Poetry is Beauty’s Voice

I had a copy of Jon Kabat-Zinn’s “Wherever You Go, There You Are” for a long time… before mindfulness was as trendy as it is now. Recently I opened it again and was struck the meditation highlighted here. Watts and Hillman are not familiar to me. This post resonated with me with its discussion of the non-correspondence of language with absolute reality, and the poetry of living:

“I think we’ve spent so much of history arguing over the critique of good written poetic form, high art that carries us on the lofty tailwinds of meaning, that we’ve lost our ability to see poetry in its seed form and the many ways we live it daily. We’ve in some ways deeroticized it, made it too narrow, made people think it doesn’t apply to them. If we could recover this sense of poetries of living, it might help more people appreciate the high poetic craft again, as but one expression of the seed poem’s transfigurative power”

Signs of Life

“Words and measures do not give life; they merely symbolize it” (Alan Watts, The Wisdom of Insecurity 48).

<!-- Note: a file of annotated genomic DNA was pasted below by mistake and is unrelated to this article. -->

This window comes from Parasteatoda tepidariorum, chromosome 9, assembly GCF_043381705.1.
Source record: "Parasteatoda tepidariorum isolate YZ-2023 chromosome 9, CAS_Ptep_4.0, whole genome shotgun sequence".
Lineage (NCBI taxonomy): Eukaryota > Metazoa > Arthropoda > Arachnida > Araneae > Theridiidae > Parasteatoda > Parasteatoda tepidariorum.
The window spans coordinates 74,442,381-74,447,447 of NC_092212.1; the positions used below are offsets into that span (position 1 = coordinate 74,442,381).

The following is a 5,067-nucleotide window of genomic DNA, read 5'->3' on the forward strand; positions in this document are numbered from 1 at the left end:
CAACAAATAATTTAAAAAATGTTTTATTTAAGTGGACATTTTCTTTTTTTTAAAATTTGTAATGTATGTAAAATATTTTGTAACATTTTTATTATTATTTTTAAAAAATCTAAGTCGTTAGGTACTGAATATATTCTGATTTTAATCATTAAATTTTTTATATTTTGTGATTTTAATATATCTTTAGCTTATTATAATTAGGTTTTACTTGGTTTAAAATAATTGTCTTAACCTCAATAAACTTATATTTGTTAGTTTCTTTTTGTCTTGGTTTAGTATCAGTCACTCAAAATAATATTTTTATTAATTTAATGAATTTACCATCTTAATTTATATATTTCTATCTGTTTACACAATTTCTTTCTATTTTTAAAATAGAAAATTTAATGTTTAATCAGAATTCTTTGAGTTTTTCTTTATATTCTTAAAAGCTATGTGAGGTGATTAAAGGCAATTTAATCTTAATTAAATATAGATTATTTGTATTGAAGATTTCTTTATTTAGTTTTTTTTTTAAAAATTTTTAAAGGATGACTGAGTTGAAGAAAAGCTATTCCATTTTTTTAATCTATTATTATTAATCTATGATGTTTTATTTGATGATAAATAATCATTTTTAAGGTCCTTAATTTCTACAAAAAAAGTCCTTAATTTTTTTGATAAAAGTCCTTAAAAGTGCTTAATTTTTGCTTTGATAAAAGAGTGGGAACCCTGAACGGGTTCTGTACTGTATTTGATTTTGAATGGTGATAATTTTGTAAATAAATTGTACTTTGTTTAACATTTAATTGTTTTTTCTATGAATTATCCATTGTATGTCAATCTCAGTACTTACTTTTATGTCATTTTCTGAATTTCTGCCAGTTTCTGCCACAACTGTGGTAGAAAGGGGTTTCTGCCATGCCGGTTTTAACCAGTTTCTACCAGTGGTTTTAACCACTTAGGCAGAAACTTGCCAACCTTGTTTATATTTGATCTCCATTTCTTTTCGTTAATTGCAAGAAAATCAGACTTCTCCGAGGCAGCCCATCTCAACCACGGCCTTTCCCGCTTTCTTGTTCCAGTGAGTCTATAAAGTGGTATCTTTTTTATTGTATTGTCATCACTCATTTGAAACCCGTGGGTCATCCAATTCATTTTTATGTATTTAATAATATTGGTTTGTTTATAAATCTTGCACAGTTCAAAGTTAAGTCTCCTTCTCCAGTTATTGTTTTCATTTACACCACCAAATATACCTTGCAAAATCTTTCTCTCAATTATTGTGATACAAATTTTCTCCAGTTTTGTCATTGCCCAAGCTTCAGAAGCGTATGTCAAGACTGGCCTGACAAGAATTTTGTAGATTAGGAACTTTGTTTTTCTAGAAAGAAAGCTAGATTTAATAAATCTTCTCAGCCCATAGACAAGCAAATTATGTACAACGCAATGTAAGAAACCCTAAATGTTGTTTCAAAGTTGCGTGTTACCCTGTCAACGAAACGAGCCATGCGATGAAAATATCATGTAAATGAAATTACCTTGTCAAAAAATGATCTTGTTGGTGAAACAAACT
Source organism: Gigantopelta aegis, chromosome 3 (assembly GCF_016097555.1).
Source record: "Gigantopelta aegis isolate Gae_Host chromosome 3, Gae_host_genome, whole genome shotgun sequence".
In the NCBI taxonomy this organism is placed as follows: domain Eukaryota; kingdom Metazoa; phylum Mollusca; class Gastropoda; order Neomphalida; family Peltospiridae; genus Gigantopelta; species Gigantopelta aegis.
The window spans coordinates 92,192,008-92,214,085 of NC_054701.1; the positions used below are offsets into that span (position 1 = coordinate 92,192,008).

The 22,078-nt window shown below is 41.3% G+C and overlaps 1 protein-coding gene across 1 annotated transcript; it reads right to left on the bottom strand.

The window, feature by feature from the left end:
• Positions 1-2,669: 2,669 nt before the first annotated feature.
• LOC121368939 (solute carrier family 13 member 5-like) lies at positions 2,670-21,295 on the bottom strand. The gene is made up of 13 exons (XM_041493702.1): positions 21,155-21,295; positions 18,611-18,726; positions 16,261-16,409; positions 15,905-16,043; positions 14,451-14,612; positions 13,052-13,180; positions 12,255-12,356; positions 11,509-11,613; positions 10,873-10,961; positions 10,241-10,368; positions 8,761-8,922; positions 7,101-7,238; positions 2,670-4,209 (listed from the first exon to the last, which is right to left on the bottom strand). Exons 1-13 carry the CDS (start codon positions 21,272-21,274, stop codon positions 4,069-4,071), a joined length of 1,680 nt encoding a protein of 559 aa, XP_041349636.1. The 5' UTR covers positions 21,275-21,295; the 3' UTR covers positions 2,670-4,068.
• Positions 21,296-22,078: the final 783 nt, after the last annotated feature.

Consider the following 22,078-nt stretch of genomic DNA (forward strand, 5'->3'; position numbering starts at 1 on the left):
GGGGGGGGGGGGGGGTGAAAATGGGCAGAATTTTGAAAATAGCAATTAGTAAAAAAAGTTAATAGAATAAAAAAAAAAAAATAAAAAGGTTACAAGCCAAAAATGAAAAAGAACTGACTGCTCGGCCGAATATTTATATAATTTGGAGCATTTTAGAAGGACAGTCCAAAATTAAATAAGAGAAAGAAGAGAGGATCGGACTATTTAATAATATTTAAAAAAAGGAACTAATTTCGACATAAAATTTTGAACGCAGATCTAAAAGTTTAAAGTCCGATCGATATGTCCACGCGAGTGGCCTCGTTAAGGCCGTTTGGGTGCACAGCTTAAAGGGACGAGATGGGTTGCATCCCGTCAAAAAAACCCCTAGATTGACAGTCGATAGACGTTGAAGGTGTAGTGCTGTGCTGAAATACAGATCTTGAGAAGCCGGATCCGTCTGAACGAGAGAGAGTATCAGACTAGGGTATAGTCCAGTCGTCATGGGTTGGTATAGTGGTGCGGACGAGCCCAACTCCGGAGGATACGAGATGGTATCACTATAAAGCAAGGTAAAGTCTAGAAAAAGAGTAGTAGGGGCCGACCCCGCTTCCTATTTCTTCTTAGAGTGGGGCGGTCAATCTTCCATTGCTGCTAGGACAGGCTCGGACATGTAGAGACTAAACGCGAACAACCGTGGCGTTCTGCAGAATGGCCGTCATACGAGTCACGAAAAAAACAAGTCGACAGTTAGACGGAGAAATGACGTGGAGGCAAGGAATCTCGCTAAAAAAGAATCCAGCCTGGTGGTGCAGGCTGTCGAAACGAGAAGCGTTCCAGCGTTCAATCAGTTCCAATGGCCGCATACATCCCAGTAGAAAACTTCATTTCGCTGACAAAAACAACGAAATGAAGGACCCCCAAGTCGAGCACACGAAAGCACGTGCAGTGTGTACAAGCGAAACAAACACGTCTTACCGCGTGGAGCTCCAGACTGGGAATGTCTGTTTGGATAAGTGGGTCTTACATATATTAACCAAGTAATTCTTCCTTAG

For any kind of beauty there is, there is a form of poetry to give it voice.  We think of poetry often as involving meter, verse, stanza, rhyme, prosody–pricking the senses through artfully arranged language. However, I’ve experienced, and I know others have too, poetry that transcends or seems to happen prior to language, and, while the purist poets may object, that’s the topic of this blog.

Jon Kabat-Zinn gives a great example in his book Wherever You Go, There You Are of such language-less poetry when he writes of geese flying overhead:

“As I pull into the parking lot of the hospital, several hundred geese pass overhead…. Hundreds are in V’s, but many are in more complex arrangements. Everything is in motion.  Their lines dip and ascend with grace and harmony…

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Bird feeding and tracking notes, March 2018

Bird feeding and tracking notes, March 2018

Been a while since I <a href="https://seamhow much a local cat frequents our gardenussweeney.wordpress.com/2017/07/16/bird-feeding-notes-mid-july/”>I published bird-feeding notes. I was perhaps chastened by my unintended killing of greenfinches and felt there was a hubristic tone to the notes…